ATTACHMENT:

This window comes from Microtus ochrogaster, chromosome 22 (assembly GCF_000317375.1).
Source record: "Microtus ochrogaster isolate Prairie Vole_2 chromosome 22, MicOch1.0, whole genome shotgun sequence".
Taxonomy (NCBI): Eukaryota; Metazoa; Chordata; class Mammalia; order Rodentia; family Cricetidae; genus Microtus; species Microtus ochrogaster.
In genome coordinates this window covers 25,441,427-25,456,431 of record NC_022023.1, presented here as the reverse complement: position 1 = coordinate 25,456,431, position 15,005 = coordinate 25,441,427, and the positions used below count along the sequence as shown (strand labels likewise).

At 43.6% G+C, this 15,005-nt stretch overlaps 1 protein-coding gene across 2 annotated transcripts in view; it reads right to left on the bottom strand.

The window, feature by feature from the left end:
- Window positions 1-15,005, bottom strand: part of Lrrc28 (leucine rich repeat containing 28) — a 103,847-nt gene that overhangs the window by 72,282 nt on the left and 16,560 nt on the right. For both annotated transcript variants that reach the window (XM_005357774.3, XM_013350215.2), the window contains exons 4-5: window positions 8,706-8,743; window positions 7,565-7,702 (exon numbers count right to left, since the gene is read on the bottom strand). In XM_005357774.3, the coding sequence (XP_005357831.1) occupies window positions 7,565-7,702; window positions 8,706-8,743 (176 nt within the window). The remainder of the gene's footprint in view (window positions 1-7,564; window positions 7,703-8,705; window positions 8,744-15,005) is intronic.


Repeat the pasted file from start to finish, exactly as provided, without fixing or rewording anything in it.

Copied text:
This window comes from Microtus ochrogaster, chromosome 22 (assembly GCF_000317375.1).
Source record: "Microtus ochrogaster isolate Prairie Vole_2 chromosome 22, MicOch1.0, whole genome shotgun sequence".
Taxonomy (NCBI): Eukaryota; Metazoa; Chordata; class Mammalia; order Rodentia; family Cricetidae; genus Microtus; species Microtus ochrogaster.
In genome coordinates this window covers 25,441,427-25,456,431 of record NC_022023.1, presented here as the reverse complement: position 1 = coordinate 25,456,431, position 15,005 = coordinate 25,441,427, and the positions used below count along the sequence as shown (strand labels likewise).

At 43.6% G+C, this 15,005-nt stretch overlaps 1 protein-coding gene across 2 annotated transcripts in view; it reads right to left on the bottom strand.

The window, feature by feature from the left end:
- Window positions 1-15,005, bottom strand: part of Lrrc28 (leucine rich repeat containing 28) — a 103,847-nt gene that overhangs the window by 72,282 nt on the left and 16,560 nt on the right. For both annotated transcript variants that reach the window (XM_005357774.3, XM_013350215.2), the window contains exons 4-5: window positions 8,706-8,743; window positions 7,565-7,702 (exon numbers count right to left, since the gene is read on the bottom strand). In XM_005357774.3, the coding sequence (XP_005357831.1) occupies window positions 7,565-7,702; window positions 8,706-8,743 (176 nt within the window). The remainder of the gene's footprint in view (window positions 1-7,564; window positions 7,703-8,705; window positions 8,744-15,005) is intronic.